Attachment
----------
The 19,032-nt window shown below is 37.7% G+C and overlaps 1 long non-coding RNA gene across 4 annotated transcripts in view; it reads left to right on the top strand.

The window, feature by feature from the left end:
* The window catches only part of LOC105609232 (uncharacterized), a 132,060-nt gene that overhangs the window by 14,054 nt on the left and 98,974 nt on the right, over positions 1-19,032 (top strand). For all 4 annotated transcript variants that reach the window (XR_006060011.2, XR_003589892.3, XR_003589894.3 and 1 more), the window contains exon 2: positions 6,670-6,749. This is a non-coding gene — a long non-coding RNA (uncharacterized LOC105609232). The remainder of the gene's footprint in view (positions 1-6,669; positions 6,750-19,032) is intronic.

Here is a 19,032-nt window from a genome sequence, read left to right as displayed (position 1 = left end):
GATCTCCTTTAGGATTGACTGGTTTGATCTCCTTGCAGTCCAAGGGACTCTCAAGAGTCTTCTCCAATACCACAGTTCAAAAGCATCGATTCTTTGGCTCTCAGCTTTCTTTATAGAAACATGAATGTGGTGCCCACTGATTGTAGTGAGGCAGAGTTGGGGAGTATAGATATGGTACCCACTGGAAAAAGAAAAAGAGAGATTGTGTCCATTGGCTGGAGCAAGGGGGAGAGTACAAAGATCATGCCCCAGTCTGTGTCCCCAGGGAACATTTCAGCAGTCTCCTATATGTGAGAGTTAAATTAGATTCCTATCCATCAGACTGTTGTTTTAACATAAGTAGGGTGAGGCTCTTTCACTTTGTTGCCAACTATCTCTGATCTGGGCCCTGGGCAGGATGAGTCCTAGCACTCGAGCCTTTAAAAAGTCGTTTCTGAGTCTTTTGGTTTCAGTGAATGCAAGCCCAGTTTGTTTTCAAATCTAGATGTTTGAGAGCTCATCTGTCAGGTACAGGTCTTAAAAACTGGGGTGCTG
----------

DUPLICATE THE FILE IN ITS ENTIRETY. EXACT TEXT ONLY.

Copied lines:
The 19,032-nt window shown below is 37.7% G+C and overlaps 1 long non-coding RNA gene across 4 annotated transcripts in view; it reads left to right on the top strand.

The window, feature by feature from the left end:
* The window catches only part of LOC105609232 (uncharacterized), a 132,060-nt gene that overhangs the window by 14,054 nt on the left and 98,974 nt on the right, over positions 1-19,032 (top strand). For all 4 annotated transcript variants that reach the window (XR_006060011.2, XR_003589892.3, XR_003589894.3 and 1 more), the window contains exon 2: positions 6,670-6,749. This is a non-coding gene — a long non-coding RNA (uncharacterized LOC105609232). The remainder of the gene's footprint in view (positions 1-6,669; positions 6,750-19,032) is intronic.

Here is a 19,032-nt window from a genome sequence, read left to right as displayed (position 1 = left end):
GATCTCCTTTAGGATTGACTGGTTTGATCTCCTTGCAGTCCAAGGGACTCTCAAGAGTCTTCTCCAATACCACAGTTCAAAAGCATCGATTCTTTGGCTCTCAGCTTTCTTTATAGAAACATGAATGTGGTGCCCACTGATTGTAGTGAGGCAGAGTTGGGGAGTATAGATATGGTACCCACTGGAAAAAGAAAAAGAGAGATTGTGTCCATTGGCTGGAGCAAGGGGGAGAGTACAAAGATCATGCCCCAGTCTGTGTCCCCAGGGAACATTTCAGCAGTCTCCTATATGTGAGAGTTAAATTAGATTCCTATCCATCAGACTGTTGTTTTAACATAAGTAGGGTGAGGCTCTTTCACTTTGTTGCCAACTATCTCTGATCTGGGCCCTGGGCAGGATGAGTCCTAGCACTCGAGCCTTTAAAAAGTCGTTTCTGAGTCTTTTGGTTTCAGTGAATGCAAGCCCAGTTTGTTTTCAAATCTAGATGTTTGAGAGCTCATCTGTCAGGTACAGGTCTTAAAAACTGGGGTGCTG